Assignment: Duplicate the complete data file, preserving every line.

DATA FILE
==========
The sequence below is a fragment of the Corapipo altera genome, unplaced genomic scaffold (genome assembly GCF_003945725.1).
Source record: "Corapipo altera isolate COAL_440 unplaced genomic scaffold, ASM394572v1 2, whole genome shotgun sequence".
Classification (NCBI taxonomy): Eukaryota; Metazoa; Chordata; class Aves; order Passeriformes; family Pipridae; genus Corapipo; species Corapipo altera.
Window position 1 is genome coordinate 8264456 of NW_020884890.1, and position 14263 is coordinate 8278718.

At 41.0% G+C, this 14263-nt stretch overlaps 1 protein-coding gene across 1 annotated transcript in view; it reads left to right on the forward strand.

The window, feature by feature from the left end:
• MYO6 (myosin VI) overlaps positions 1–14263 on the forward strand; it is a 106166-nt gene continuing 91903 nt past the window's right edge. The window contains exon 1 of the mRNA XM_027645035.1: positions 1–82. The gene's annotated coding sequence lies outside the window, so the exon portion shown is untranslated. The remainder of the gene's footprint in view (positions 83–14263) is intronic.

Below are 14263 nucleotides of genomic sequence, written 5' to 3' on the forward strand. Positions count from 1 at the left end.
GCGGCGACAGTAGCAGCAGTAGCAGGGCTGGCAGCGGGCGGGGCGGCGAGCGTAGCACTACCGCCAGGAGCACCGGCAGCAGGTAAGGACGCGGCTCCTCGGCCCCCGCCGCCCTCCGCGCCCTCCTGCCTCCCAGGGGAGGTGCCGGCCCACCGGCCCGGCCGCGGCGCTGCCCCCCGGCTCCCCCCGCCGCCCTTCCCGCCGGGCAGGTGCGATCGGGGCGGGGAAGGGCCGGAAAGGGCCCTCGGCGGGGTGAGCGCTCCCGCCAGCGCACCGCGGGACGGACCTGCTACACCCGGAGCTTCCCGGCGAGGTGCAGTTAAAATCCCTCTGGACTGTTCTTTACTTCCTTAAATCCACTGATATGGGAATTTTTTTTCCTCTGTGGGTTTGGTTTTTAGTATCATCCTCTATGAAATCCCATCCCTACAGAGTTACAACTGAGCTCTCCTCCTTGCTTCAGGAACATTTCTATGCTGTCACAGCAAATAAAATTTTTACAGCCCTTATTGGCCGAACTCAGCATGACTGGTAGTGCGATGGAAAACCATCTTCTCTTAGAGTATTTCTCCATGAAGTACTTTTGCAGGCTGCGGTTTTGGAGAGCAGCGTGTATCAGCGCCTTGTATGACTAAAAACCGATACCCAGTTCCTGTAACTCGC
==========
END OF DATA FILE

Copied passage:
The sequence below is a fragment of the Corapipo altera genome, unplaced genomic scaffold (genome assembly GCF_003945725.1).
Source record: "Corapipo altera isolate COAL_440 unplaced genomic scaffold, ASM394572v1 2, whole genome shotgun sequence".
Classification (NCBI taxonomy): Eukaryota; Metazoa; Chordata; class Aves; order Passeriformes; family Pipridae; genus Corapipo; species Corapipo altera.
Window position 1 is genome coordinate 8264456 of NW_020884890.1, and position 14263 is coordinate 8278718.

At 41.0% G+C, this 14263-nt stretch overlaps 1 protein-coding gene across 1 annotated transcript in view; it reads left to right on the forward strand.

The window, feature by feature from the left end:
• MYO6 (myosin VI) overlaps positions 1–14263 on the forward strand; it is a 106166-nt gene continuing 91903 nt past the window's right edge. The window contains exon 1 of the mRNA XM_027645035.1: positions 1–82. The gene's annotated coding sequence lies outside the window, so the exon portion shown is untranslated. The remainder of the gene's footprint in view (positions 83–14263) is intronic.

Below are 14263 nucleotides of genomic sequence, written 5' to 3' on the forward strand. Positions count from 1 at the left end.
GCGGCGACAGTAGCAGCAGTAGCAGGGCTGGCAGCGGGCGGGGCGGCGAGCGTAGCACTACCGCCAGGAGCACCGGCAGCAGGTAAGGACGCGGCTCCTCGGCCCCCGCCGCCCTCCGCGCCCTCCTGCCTCCCAGGGGAGGTGCCGGCCCACCGGCCCGGCCGCGGCGCTGCCCCCCGGCTCCCCCCGCCGCCCTTCCCGCCGGGCAGGTGCGATCGGGGCGGGGAAGGGCCGGAAAGGGCCCTCGGCGGGGTGAGCGCTCCCGCCAGCGCACCGCGGGACGGACCTGCTACACCCGGAGCTTCCCGGCGAGGTGCAGTTAAAATCCCTCTGGACTGTTCTTTACTTCCTTAAATCCACTGATATGGGAATTTTTTTTCCTCTGTGGGTTTGGTTTTTAGTATCATCCTCTATGAAATCCCATCCCTACAGAGTTACAACTGAGCTCTCCTCCTTGCTTCAGGAACATTTCTATGCTGTCACAGCAAATAAAATTTTTACAGCCCTTATTGGCCGAACTCAGCATGACTGGTAGTGCGATGGAAAACCATCTTCTCTTAGAGTATTTCTCCATGAAGTACTTTTGCAGGCTGCGGTTTTGGAGAGCAGCGTGTATCAGCGCCTTGTATGACTAAAAACCGATACCCAGTTCCTGTAACTCGC